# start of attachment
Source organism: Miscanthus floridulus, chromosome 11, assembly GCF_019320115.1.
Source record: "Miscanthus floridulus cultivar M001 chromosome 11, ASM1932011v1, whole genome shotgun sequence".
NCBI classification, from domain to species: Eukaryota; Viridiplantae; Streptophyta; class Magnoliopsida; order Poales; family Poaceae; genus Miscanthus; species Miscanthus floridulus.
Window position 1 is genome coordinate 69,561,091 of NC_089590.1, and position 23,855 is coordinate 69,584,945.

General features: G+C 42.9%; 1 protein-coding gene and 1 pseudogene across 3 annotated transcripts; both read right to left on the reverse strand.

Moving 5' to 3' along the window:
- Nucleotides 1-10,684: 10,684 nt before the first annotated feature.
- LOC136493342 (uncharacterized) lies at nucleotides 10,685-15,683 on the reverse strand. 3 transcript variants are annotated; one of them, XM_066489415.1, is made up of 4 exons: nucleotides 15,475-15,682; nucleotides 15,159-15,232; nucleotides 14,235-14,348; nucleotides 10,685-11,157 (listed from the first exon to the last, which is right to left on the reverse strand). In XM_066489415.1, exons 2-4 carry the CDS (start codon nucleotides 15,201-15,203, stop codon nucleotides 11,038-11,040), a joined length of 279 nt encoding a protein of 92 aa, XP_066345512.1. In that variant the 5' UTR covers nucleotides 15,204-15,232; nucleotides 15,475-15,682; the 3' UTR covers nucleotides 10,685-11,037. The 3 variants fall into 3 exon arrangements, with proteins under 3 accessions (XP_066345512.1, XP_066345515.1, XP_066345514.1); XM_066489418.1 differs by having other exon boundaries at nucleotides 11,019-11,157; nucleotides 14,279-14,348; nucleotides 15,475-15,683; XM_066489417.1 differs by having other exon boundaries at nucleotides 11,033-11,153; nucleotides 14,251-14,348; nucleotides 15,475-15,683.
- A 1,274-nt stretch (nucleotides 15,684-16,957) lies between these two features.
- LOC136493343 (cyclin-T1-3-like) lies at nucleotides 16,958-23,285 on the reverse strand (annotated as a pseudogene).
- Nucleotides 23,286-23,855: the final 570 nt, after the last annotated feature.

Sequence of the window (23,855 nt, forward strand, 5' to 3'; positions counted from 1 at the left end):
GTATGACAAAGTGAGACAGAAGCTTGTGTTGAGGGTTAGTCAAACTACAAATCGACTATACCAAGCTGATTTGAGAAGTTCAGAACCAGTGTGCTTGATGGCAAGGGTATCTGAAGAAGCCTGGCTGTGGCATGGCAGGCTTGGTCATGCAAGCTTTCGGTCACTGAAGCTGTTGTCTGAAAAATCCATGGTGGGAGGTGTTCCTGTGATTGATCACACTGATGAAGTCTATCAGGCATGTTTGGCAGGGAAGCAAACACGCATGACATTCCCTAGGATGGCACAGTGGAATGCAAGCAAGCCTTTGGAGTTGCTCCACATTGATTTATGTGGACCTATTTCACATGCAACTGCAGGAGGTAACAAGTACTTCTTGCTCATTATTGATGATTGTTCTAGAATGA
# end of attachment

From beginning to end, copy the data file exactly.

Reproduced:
Source organism: Miscanthus floridulus, chromosome 11, assembly GCF_019320115.1.
Source record: "Miscanthus floridulus cultivar M001 chromosome 11, ASM1932011v1, whole genome shotgun sequence".
NCBI classification, from domain to species: Eukaryota; Viridiplantae; Streptophyta; class Magnoliopsida; order Poales; family Poaceae; genus Miscanthus; species Miscanthus floridulus.
Window position 1 is genome coordinate 69,561,091 of NC_089590.1, and position 23,855 is coordinate 69,584,945.

General features: G+C 42.9%; 1 protein-coding gene and 1 pseudogene across 3 annotated transcripts; both read right to left on the reverse strand.

Moving 5' to 3' along the window:
- Nucleotides 1-10,684: 10,684 nt before the first annotated feature.
- LOC136493342 (uncharacterized) lies at nucleotides 10,685-15,683 on the reverse strand. 3 transcript variants are annotated; one of them, XM_066489415.1, is made up of 4 exons: nucleotides 15,475-15,682; nucleotides 15,159-15,232; nucleotides 14,235-14,348; nucleotides 10,685-11,157 (listed from the first exon to the last, which is right to left on the reverse strand). In XM_066489415.1, exons 2-4 carry the CDS (start codon nucleotides 15,201-15,203, stop codon nucleotides 11,038-11,040), a joined length of 279 nt encoding a protein of 92 aa, XP_066345512.1. In that variant the 5' UTR covers nucleotides 15,204-15,232; nucleotides 15,475-15,682; the 3' UTR covers nucleotides 10,685-11,037. The 3 variants fall into 3 exon arrangements, with proteins under 3 accessions (XP_066345512.1, XP_066345515.1, XP_066345514.1); XM_066489418.1 differs by having other exon boundaries at nucleotides 11,019-11,157; nucleotides 14,279-14,348; nucleotides 15,475-15,683; XM_066489417.1 differs by having other exon boundaries at nucleotides 11,033-11,153; nucleotides 14,251-14,348; nucleotides 15,475-15,683.
- A 1,274-nt stretch (nucleotides 15,684-16,957) lies between these two features.
- LOC136493343 (cyclin-T1-3-like) lies at nucleotides 16,958-23,285 on the reverse strand (annotated as a pseudogene).
- Nucleotides 23,286-23,855: the final 570 nt, after the last annotated feature.

Sequence of the window (23,855 nt, forward strand, 5' to 3'; positions counted from 1 at the left end):
GTATGACAAAGTGAGACAGAAGCTTGTGTTGAGGGTTAGTCAAACTACAAATCGACTATACCAAGCTGATTTGAGAAGTTCAGAACCAGTGTGCTTGATGGCAAGGGTATCTGAAGAAGCCTGGCTGTGGCATGGCAGGCTTGGTCATGCAAGCTTTCGGTCACTGAAGCTGTTGTCTGAAAAATCCATGGTGGGAGGTGTTCCTGTGATTGATCACACTGATGAAGTCTATCAGGCATGTTTGGCAGGGAAGCAAACACGCATGACATTCCCTAGGATGGCACAGTGGAATGCAAGCAAGCCTTTGGAGTTGCTCCACATTGATTTATGTGGACCTATTTCACATGCAACTGCAGGAGGTAACAAGTACTTCTTGCTCATTATTGATGATTGTTCTAGAATGA